(Editor’s Note: Normally we wouldn’t place a news release that predominately refers to maritime in our publication. However, in this instance we believe it to have relevance as the relationship between Panasonic Avionics and OmniAccess refers to “multiple mobility markets”, “XTS high-throughput satellite” and “Leveraging Panasonic’s existing global high-speed satellite network”. After all, a revenue stream is a revenue stream whether it is initiated from an ocean or the air! And we wouldn’t be surprised to see more of these relationships in our industry.)
APEX 2016 will see the very latest in connectivity, payment and power solutions from IFEC specialists IFPL, on Booth 1745 at the Singapore based show.
IFPL leads the way when it comes to deploying contactless payment systems NFC (Near Field Communication) on-board aircraft, with global OEM’s and airlines using this technology for seat back in-flight retail and customer personalization. APEX 2016 will see IFPL demonstrate its new NFC ‘Pin-On-Screen’ solution that enables high value off line transactions by removing the current low value payment barrier. This step change will allow airlines to expand and sell high value items thus increasing ancillary revenues.
With portable and wearable tech now widespread, visitors to APEX can also see IFPL’s USB- C and USB-A units, both providing hi-speed data and power.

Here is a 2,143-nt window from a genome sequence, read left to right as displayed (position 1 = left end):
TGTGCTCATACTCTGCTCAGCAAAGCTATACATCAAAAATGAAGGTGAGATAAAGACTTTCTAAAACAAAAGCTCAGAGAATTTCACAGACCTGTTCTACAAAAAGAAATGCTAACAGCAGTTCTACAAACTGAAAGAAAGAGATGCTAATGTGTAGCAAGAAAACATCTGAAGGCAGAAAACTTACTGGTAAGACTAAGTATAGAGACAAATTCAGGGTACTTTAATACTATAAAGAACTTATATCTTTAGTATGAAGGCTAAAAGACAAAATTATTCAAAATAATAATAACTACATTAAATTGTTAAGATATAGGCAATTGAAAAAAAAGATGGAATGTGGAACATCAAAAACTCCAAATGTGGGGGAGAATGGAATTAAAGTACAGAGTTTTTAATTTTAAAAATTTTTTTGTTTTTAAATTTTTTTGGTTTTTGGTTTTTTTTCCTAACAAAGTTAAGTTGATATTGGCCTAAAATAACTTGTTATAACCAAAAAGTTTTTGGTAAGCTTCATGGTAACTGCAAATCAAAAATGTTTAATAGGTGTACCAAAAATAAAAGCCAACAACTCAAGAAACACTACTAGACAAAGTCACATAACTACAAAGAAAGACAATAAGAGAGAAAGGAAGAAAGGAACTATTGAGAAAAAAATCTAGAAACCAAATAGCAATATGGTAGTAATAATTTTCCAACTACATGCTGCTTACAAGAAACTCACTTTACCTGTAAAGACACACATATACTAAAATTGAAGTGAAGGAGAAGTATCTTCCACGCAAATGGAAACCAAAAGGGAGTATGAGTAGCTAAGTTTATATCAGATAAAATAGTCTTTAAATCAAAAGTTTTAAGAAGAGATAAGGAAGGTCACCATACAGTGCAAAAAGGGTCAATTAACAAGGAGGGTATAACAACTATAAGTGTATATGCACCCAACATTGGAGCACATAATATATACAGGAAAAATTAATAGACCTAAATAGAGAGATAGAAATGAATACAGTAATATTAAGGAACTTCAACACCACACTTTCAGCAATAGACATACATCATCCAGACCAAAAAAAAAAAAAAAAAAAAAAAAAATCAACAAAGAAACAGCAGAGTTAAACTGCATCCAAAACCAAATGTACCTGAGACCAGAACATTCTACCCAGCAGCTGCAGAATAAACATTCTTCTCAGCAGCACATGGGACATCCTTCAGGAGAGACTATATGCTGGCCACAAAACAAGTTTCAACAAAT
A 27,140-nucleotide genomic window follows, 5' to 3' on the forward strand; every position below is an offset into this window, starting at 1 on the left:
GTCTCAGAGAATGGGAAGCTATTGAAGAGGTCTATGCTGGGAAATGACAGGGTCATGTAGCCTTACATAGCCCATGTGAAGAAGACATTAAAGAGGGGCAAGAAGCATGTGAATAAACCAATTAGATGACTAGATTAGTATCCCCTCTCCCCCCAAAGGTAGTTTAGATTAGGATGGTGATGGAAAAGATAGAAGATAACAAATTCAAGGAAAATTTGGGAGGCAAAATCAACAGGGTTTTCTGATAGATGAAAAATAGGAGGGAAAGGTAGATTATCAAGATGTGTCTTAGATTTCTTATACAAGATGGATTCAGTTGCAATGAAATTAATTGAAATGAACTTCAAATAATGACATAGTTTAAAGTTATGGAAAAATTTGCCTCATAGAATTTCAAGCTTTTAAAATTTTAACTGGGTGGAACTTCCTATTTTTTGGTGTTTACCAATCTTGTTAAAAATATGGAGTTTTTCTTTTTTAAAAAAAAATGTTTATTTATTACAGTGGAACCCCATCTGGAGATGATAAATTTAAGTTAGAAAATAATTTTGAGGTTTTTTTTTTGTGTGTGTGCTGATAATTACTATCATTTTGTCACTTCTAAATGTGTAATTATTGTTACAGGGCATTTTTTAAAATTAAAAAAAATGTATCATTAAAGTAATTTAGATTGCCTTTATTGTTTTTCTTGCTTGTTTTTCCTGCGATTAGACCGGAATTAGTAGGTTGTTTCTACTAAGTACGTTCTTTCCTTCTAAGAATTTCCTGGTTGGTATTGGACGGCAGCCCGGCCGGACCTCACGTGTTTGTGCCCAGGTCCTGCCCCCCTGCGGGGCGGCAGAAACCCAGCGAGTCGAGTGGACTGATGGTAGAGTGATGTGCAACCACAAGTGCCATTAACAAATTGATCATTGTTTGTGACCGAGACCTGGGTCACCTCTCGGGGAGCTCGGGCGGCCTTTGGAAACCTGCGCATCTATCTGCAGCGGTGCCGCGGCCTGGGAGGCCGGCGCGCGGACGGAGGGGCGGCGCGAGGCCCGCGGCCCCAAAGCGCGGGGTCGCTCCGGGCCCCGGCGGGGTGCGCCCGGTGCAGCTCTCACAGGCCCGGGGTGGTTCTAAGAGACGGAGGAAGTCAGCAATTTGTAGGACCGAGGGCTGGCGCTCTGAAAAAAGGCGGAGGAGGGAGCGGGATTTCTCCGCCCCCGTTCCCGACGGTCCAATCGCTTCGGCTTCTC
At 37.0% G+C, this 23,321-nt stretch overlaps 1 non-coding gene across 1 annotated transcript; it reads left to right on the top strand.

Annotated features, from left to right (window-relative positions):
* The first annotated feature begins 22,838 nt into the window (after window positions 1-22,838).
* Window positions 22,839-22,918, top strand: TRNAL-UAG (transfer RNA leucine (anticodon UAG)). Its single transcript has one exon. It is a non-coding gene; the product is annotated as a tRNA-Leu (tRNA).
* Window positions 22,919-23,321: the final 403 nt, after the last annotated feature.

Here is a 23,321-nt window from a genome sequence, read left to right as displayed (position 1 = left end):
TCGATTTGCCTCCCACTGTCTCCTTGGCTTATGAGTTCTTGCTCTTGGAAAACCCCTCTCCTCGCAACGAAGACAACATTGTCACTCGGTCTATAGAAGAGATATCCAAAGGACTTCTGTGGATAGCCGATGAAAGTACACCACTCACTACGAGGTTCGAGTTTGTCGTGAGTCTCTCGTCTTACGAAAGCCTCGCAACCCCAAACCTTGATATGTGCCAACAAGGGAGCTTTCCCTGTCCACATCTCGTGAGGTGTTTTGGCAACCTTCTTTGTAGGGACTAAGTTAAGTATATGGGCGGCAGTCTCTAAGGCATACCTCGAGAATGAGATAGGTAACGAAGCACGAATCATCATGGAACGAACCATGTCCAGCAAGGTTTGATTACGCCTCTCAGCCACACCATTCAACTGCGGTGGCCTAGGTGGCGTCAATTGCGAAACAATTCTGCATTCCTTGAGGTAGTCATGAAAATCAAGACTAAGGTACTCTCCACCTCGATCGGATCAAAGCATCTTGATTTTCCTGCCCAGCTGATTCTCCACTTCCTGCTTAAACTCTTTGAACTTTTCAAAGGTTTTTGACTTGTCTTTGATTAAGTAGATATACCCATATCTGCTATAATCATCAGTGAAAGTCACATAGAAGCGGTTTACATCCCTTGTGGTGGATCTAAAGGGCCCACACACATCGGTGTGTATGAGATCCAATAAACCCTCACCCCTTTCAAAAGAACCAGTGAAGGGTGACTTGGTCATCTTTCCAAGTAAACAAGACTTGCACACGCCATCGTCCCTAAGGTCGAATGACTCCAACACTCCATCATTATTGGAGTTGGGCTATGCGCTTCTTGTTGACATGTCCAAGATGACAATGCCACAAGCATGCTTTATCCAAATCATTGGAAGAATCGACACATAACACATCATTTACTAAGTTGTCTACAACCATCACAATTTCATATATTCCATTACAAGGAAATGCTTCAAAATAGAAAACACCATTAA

As always, innovation from IFPL will be on display with the company demonstrating its new integrated seat arm concept. This will reflect its ability to customize peripherals to support the design language, aesthetics and ergonomics required for true IFE and seat integration.
IFPL will be demonstrating their ‘Charge-2-Charge’ solution for both inductive and USB charging – this will enable airlines to generate additional revenue from passengers wishing to charge their portable devices during flights. Demonstrations will also be available for their popular 110V A/C power outlet and its combination 110V and USB-A & C.
Solving the problem of broken headphone sockets are IFPL’s MagSignal Audio units. Cost neutral when compared with traditional sockets, MagSignal Technology allows the headset cable to be pulled and detached from any angle without detriment; reducing customer induced damage (CID) and maintenance disruption to aircraft.
As always IFPL’s established range of IFEC products and solutions will be on display and the team from IFPL will be on hand to discuss any requirement that visitors to APEX 2016 in Singapore may have.